Thursday, February 17, 2011

Lawrence in Louisiana: Lawsuit Challenges Sex Offender Registration Scheme

In the landmark case of Lawrence v. Texas, the United States Supreme Court held a statute criminalizing sodomy violated due process as guaranteed by the Fourteenth Amendment.  The opinion specifically noted that the case did not involve commercial sex.  800px-Rue_Bourbon_street

But may a state constitutionally punish commercial sex involving sodomy more severely than commercial sex generally?

The complaint in Doe v. Jindal contrasts two types of commercial sex offenses:  the "Crime Against Nature by Solicitation" statute criminalizes solicitation of "unnatural carnal copulation for compensation;"  the general prostitution statute criminalizes solicitation of "indiscriminate sexual intercourse" for compensation.  Because of the broad definition of "sexual intercourse," the general prostitution statute actually includes any act punishable by the more narrow  "unnatural carnal copulation" statute.

However, the punishment for two statutes is not identical, even after recent amendments.  Additionally, only convictions under one of these statutes requires registration as a sex offender.  According to the complaint, Louisiana is the only state that requires sex offender registration for any solicitation offense.

The complaint alleges that this statutory scheme is a denial of equal protection, due process, and the Eighth Amendment.  While due process may be the most obvious claim after Lawrence, recall O'Connor's concurring opinion in Lawrence on equal protection grounds and recall  Powell's concurring opinion in Bowers v. Hardwick (the case Lawrence overruled) raising the specter of the Eighth Amendment.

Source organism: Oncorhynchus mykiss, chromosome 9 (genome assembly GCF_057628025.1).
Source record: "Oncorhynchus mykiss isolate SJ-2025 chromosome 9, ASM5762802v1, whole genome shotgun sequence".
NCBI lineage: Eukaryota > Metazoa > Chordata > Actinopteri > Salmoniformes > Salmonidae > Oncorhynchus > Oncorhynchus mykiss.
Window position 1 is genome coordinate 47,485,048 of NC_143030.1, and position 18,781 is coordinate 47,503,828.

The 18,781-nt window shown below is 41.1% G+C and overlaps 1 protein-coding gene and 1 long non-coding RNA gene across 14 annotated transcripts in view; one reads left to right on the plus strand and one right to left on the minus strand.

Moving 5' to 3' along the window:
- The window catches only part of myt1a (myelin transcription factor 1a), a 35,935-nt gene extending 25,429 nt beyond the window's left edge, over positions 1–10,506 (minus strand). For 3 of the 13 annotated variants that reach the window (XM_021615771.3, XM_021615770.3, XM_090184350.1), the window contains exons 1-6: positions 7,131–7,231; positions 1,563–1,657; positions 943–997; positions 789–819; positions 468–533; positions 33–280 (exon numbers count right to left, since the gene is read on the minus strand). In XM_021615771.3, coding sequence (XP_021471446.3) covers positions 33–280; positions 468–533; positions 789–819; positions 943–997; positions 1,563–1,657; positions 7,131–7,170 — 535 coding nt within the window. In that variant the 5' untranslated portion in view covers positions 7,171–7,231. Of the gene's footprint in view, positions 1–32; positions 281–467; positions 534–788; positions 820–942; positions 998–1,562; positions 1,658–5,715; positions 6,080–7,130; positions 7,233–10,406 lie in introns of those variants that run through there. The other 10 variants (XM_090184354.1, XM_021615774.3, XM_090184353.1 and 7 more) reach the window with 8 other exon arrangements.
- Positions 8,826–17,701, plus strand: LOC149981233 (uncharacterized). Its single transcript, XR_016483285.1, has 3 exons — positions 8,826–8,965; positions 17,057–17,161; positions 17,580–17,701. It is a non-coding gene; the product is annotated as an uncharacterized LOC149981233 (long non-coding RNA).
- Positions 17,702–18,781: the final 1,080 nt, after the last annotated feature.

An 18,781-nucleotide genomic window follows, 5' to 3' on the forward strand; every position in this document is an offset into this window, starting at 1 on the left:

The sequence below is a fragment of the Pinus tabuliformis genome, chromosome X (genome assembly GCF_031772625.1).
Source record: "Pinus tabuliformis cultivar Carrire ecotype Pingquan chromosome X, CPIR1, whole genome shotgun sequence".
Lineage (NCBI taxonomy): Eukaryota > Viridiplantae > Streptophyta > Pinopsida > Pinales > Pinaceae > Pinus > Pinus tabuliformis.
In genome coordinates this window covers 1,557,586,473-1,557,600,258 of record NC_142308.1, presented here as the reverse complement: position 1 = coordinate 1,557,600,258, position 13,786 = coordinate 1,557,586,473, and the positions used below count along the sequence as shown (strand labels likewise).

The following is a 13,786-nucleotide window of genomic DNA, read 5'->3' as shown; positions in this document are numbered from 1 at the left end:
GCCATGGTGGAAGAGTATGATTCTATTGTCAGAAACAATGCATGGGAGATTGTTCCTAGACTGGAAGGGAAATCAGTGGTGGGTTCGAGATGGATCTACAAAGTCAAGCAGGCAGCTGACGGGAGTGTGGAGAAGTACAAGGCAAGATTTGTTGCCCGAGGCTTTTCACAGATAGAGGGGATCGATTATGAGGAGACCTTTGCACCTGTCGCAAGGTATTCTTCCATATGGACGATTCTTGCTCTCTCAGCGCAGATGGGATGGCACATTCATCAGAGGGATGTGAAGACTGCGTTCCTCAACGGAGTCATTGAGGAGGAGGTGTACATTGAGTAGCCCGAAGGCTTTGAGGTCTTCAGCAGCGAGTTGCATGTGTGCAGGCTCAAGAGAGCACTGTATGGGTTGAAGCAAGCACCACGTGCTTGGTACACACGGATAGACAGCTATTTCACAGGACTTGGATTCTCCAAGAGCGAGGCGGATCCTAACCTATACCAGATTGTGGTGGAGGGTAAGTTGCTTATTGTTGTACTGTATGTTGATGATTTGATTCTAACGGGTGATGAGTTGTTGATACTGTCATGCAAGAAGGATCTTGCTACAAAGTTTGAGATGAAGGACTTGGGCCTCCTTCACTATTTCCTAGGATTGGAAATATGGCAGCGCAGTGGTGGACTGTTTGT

More information about the lawsuit is here and here.


Due Process (Substantive), Equal Protection, Fourteenth Amendment, Privacy, Sexual Orientation, Sexuality | Permalink

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At first I was under the self belief that a lot of what is going on today with all these sex offender and sexual types of laws were a attempt by the Government on legislating morality like they tried to do back in the 60's.

But the scope of these laws are expanding and to me it seems there is something even more cynical behind it all.....In Wisconsin a recent State Supreme Court ruling concluded that they need not be a element of sex involved at all to place a Person on the registry. As long as placement of the person on the registry serves to protect the public it's ok.......that opens the door for everyone basically to be placed on the registry...

The United State Supreme Court has to face up to their responsibilities sooner hopefully rather then later and look at the entire scope of these laws and look at the entire effect they are having and can have on what is left of the Constitution

Posted by: greg55 | Feb 18, 2011 2:57:51 PM

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